10 Signs That IBS Could be IBD, Part 1
I am not writing this to frighten anyone. Just to be clear, if you have been diagnosed with IBS, it does not mean you will later get an inflammatory bowel disease like Crohn’s disease or ulcerative colitis. However, because I have been diagnosed with both IBS and Crohn’s, I would like to make those with IBS aware of symptoms that are indicative of IBD.
Too often, I have met people on social media who have said their general practitioner or gastroenterologist misdiagnosed them with IBS when really it was something more the entire time. This makes me incredibly sad, so I’d like to equip others with information from my personal experience so that you can empower yourself to either ask for more tests or get a second opinion.
In my journey towards a Crohn’s diagnosis, I will say that the beginning symptoms were very much in line with IBS. I had lots of diarrhea, cramping, fatigue, nausea, and just overall major issues with urgency. I was constantly pooping. I dealt with IBS symptoms for about a month or so in my personal story, and it quickly turned into more. These are the symptoms to focus on that are indicative of IBD:
1. Blood in stool
IBS does not cause physical damage to the intestines; it is a functional syndrome, hence the name: irritable bowel syndrome. On the flip side, inflammatory bowel disease causes major physical damage to the digestive system bringing blood into the picture.
If you have dark black stool that looks like coffee grounds, that means you are bleeding somewhere in your digestive tract. If you have fresh blood or bright red blood, it means the blood is coming from somewhere towards the end of the colon or rectum. It is also possible to bleed bright red blood if you have external or internal hemorrhoids, which come directly from straining and doesn’t mean you have IBD.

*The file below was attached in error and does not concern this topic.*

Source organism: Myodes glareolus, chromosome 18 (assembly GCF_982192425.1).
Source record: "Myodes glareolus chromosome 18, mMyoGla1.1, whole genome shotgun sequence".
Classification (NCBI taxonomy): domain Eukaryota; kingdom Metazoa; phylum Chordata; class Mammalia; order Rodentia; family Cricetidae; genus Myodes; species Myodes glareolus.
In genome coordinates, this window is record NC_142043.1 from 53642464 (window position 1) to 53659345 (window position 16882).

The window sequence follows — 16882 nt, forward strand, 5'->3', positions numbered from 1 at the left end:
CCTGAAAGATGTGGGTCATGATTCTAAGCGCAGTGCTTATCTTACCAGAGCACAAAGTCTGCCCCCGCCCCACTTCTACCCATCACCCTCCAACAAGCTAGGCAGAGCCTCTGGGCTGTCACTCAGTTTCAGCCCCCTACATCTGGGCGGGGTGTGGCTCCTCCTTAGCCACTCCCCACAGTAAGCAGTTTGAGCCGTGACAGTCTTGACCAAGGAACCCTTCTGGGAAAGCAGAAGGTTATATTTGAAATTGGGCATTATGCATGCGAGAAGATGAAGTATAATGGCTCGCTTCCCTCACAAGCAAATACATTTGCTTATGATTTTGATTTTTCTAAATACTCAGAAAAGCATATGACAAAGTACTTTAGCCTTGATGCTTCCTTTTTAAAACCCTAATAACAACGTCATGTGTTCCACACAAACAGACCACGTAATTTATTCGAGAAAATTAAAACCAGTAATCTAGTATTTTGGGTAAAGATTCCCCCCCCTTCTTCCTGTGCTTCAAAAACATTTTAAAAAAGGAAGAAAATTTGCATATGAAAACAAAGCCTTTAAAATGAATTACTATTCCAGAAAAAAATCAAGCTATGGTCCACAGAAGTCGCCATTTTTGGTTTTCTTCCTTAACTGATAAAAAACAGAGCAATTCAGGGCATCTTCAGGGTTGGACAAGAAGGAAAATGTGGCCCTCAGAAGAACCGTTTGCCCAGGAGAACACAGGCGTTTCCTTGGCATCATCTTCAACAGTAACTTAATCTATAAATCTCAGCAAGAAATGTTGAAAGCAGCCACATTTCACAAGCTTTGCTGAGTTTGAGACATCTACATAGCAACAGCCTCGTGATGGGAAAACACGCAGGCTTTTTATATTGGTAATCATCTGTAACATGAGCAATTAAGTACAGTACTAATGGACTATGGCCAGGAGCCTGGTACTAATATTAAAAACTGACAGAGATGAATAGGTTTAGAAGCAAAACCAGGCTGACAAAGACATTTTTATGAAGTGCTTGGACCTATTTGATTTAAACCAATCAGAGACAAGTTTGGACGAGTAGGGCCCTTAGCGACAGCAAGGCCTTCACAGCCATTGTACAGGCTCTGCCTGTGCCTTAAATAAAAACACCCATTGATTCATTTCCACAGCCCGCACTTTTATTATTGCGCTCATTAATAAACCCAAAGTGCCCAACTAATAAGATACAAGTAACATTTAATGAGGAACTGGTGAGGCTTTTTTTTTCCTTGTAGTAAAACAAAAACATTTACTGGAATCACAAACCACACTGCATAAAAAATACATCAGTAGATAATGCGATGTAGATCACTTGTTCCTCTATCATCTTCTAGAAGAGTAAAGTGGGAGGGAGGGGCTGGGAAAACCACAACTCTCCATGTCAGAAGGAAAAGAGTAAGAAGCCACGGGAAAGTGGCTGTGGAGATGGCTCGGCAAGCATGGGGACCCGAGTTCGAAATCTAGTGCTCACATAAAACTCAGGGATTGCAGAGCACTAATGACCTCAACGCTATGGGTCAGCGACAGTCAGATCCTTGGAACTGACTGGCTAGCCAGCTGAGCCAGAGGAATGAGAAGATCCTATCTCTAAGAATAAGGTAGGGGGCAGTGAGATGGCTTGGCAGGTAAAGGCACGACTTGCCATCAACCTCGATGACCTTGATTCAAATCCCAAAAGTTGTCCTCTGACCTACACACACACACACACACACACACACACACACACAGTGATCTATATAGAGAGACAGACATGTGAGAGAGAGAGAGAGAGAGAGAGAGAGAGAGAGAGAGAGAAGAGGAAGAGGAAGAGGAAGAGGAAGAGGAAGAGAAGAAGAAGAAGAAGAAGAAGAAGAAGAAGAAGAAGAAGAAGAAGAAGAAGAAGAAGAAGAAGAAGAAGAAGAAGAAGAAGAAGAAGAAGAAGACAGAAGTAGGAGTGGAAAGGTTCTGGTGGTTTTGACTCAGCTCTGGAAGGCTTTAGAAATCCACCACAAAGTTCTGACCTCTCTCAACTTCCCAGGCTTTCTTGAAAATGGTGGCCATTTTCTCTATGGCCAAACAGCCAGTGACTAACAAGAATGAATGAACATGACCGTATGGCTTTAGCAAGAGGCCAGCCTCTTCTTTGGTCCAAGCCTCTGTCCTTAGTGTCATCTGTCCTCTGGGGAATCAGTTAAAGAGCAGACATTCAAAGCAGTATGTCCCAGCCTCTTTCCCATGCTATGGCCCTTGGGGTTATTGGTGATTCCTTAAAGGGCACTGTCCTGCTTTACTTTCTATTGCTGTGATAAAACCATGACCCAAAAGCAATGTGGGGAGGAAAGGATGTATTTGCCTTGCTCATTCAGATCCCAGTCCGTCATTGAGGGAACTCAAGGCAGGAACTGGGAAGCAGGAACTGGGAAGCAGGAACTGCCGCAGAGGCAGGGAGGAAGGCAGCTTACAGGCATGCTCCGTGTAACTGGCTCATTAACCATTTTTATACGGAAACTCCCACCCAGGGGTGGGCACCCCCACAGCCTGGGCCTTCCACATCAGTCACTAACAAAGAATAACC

Overall, if you see any signs of blood, it is imperative to let your doctor know. You need to be checked and rule out IBD.
2. Excess mucous in stool
Mucous means inflammation. If you constantly are having bowel movements with mucous, this is indicative of IBD. Be adamant to your doctor for testing, and don’t let up until you get answers.
3. Fever with flare-ups
Fever comes with IBD flare-ups due to the major inflammation happening in the digestive tract. Again, fever can also come from a million other things, but if you see a fever pattern with flares, please let your doctor know and ask to do tests for IBD.
4. Mouth sores
Unfortunately, IBD affects different areas of the body other than just the digestive system. Mouth sores are a common symptom. If you get sores on your gums or tongue, this could be a sign that not only are you flaring, but it could be an IBD flare.
5. Irregular periods
IBD affects your periods. Let your doctor know if your period stops altogether or becomes increasingly worse with increased menstrual cramping and bleeding. I went about 6 months straight without a period due to being in a bad IBD flare, and this I learned is very common.
For symptoms 6-10, stay tuned for part 2 of this article.
Do you have a good understanding of what triggers your flares?